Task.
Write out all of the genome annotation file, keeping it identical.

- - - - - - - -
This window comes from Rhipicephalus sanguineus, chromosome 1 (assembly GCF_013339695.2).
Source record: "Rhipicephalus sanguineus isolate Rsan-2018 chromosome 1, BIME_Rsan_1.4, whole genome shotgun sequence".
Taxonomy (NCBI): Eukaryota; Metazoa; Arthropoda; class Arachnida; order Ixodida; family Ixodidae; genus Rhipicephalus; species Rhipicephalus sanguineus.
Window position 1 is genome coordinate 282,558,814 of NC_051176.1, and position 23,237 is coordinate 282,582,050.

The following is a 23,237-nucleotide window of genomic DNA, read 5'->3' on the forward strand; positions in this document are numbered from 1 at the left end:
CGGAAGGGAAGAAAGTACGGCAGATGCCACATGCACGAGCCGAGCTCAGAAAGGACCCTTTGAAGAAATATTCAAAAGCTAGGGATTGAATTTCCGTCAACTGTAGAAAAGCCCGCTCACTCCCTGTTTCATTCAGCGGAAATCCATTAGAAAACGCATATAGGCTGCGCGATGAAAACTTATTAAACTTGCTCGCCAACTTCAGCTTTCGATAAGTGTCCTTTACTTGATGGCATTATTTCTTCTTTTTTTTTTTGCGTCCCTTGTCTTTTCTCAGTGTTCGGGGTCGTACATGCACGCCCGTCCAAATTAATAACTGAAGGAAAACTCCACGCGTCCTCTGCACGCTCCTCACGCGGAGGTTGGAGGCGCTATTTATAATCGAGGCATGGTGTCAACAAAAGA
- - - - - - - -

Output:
This window comes from Rhipicephalus sanguineus, chromosome 1 (assembly GCF_013339695.2).
Source record: "Rhipicephalus sanguineus isolate Rsan-2018 chromosome 1, BIME_Rsan_1.4, whole genome shotgun sequence".
Taxonomy (NCBI): Eukaryota; Metazoa; Arthropoda; class Arachnida; order Ixodida; family Ixodidae; genus Rhipicephalus; species Rhipicephalus sanguineus.
Window position 1 is genome coordinate 282,558,814 of NC_051176.1, and position 23,237 is coordinate 282,582,050.

The following is a 23,237-nucleotide window of genomic DNA, read 5'->3' on the forward strand; positions in this document are numbered from 1 at the left end:
CGGAAGGGAAGAAAGTACGGCAGATGCCACATGCACGAGCCGAGCTCAGAAAGGACCCTTTGAAGAAATATTCAAAAGCTAGGGATTGAATTTCCGTCAACTGTAGAAAAGCCCGCTCACTCCCTGTTTCATTCAGCGGAAATCCATTAGAAAACGCATATAGGCTGCGCGATGAAAACTTATTAAACTTGCTCGCCAACTTCAGCTTTCGATAAGTGTCCTTTACTTGATGGCATTATTTCTTCTTTTTTTTTTTGCGTCCCTTGTCTTTTCTCAGTGTTCGGGGTCGTACATGCACGCCCGTCCAAATTAATAACTGAAGGAAAACTCCACGCGTCCTCTGCACGCTCCTCACGCGGAGGTTGGAGGCGCTATTTATAATCGAGGCATGGTGTCAACAAAAGA